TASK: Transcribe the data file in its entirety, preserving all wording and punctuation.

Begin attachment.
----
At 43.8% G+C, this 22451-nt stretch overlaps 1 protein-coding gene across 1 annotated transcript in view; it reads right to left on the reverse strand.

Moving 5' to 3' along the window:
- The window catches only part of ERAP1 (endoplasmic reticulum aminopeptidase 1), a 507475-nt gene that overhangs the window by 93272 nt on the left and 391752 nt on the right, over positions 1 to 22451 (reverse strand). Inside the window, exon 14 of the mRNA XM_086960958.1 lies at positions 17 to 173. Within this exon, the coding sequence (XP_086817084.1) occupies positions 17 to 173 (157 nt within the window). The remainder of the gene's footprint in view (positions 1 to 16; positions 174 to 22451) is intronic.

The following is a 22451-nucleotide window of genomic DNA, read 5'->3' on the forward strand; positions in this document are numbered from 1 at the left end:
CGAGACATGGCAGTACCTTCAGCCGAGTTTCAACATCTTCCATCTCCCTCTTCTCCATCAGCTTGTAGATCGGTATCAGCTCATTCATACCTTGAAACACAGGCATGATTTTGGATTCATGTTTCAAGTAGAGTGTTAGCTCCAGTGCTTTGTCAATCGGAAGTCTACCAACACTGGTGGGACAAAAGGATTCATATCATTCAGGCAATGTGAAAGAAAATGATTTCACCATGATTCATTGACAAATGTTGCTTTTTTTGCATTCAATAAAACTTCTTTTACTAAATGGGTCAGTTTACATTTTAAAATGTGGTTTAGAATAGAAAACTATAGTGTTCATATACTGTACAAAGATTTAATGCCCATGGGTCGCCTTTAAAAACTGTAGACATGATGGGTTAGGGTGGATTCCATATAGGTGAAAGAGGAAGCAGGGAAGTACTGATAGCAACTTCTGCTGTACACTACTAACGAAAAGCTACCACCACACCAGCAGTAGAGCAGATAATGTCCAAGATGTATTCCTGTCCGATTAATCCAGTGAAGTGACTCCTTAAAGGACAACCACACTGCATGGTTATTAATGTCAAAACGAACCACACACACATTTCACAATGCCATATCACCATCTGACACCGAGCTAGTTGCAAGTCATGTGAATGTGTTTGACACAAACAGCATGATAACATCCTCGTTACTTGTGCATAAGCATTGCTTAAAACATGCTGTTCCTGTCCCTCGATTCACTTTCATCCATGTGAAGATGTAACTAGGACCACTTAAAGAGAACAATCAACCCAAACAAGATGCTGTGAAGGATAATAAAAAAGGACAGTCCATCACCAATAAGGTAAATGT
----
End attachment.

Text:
At 43.8% G+C, this 22451-nt stretch overlaps 1 protein-coding gene across 1 annotated transcript in view; it reads right to left on the reverse strand.

Moving 5' to 3' along the window:
- The window catches only part of ERAP1 (endoplasmic reticulum aminopeptidase 1), a 507475-nt gene that overhangs the window by 93272 nt on the left and 391752 nt on the right, over positions 1 to 22451 (reverse strand). Inside the window, exon 14 of the mRNA XM_086960958.1 lies at positions 17 to 173. Within this exon, the coding sequence (XP_086817084.1) occupies positions 17 to 173 (157 nt within the window). The remainder of the gene's footprint in view (positions 1 to 16; positions 174 to 22451) is intronic.

The following is a 22451-nucleotide window of genomic DNA, read 5'->3' on the forward strand; positions in this document are numbered from 1 at the left end:
CGAGACATGGCAGTACCTTCAGCCGAGTTTCAACATCTTCCATCTCCCTCTTCTCCATCAGCTTGTAGATCGGTATCAGCTCATTCATACCTTGAAACACAGGCATGATTTTGGATTCATGTTTCAAGTAGAGTGTTAGCTCCAGTGCTTTGTCAATCGGAAGTCTACCAACACTGGTGGGACAAAAGGATTCATATCATTCAGGCAATGTGAAAGAAAATGATTTCACCATGATTCATTGACAAATGTTGCTTTTTTTGCATTCAATAAAACTTCTTTTACTAAATGGGTCAGTTTACATTTTAAAATGTGGTTTAGAATAGAAAACTATAGTGTTCATATACTGTACAAAGATTTAATGCCCATGGGTCGCCTTTAAAAACTGTAGACATGATGGGTTAGGGTGGATTCCATATAGGTGAAAGAGGAAGCAGGGAAGTACTGATAGCAACTTCTGCTGTACACTACTAACGAAAAGCTACCACCACACCAGCAGTAGAGCAGATAATGTCCAAGATGTATTCCTGTCCGATTAATCCAGTGAAGTGACTCCTTAAAGGACAACCACACTGCATGGTTATTAATGTCAAAACGAACCACACACACATTTCACAATGCCATATCACCATCTGACACCGAGCTAGTTGCAAGTCATGTGAATGTGTTTGACACAAACAGCATGATAACATCCTCGTTACTTGTGCATAAGCATTGCTTAAAACATGCTGTTCCTGTCCCTCGATTCACTTTCATCCATGTGAAGATGTAACTAGGACCACTTAAAGAGAACAATCAACCCAAACAAGATGCTGTGAAGGATAATAAAAAAGGACAGTCCATCACCAATAAGGTAAATGT